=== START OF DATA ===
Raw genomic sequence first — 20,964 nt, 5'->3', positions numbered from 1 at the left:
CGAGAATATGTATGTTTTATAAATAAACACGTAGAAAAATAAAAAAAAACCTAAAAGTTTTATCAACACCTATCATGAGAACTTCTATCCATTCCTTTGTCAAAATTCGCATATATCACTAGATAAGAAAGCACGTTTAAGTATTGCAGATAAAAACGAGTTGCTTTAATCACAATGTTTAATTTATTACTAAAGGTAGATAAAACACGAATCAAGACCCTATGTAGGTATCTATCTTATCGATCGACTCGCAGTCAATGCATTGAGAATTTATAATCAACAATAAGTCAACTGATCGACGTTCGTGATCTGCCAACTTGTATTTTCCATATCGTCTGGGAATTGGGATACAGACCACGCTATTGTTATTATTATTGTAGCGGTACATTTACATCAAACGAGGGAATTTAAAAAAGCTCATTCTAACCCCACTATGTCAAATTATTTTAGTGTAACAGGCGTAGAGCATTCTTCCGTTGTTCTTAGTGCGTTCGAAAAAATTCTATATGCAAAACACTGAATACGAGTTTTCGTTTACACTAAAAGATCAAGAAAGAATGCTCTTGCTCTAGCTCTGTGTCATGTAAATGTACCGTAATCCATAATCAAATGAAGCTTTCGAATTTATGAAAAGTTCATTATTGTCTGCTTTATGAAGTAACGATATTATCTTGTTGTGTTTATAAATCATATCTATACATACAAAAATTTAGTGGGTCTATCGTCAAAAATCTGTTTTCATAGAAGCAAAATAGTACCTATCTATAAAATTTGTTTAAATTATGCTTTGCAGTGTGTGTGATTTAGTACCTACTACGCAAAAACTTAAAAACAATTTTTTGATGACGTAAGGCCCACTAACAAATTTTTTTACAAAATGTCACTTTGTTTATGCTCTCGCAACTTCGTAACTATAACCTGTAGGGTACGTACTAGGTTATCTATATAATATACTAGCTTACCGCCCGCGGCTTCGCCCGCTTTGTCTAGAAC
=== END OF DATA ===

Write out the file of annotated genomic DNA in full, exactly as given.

Raw genomic sequence first — 20,964 nt, 5'->3', positions numbered from 1 at the left:
CGAGAATATGTATGTTTTATAAATAAACACGTAGAAAAATAAAAAAAAACCTAAAAGTTTTATCAACACCTATCATGAGAACTTCTATCCATTCCTTTGTCAAAATTCGCATATATCACTAGATAAGAAAGCACGTTTAAGTATTGCAGATAAAAACGAGTTGCTTTAATCACAATGTTTAATTTATTACTAAAGGTAGATAAAACACGAATCAAGACCCTATGTAGGTATCTATCTTATCGATCGACTCGCAGTCAATGCATTGAGAATTTATAATCAACAATAAGTCAACTGATCGACGTTCGTGATCTGCCAACTTGTATTTTCCATATCGTCTGGGAATTGGGATACAGACCACGCTATTGTTATTATTATTGTAGCGGTACATTTACATCAAACGAGGGAATTTAAAAAAGCTCATTCTAACCCCACTATGTCAAATTATTTTAGTGTAACAGGCGTAGAGCATTCTTCCGTTGTTCTTAGTGCGTTCGAAAAAATTCTATATGCAAAACACTGAATACGAGTTTTCGTTTACACTAAAAGATCAAGAAAGAATGCTCTTGCTCTAGCTCTGTGTCATGTAAATGTACCGTAATCCATAATCAAATGAAGCTTTCGAATTTATGAAAAGTTCATTATTGTCTGCTTTATGAAGTAACGATATTATCTTGTTGTGTTTATAAATCATATCTATACATACAAAAATTTAGTGGGTCTATCGTCAAAAATCTGTTTTCATAGAAGCAAAATAGTACCTATCTATAAAATTTGTTTAAATTATGCTTTGCAGTGTGTGTGATTTAGTACCTACTACGCAAAAACTTAAAAACAATTTTTTGATGACGTAAGGCCCACTAACAAATTTTTTTACAAAATGTCACTTTGTTTATGCTCTCGCAACTTCGTAACTATAACCTGTAGGGTACGTACTAGGTTATCTATATAATATACTAGCTTACCGCCCGCGGCTTCGCCCGCTTTGTCTAGAAC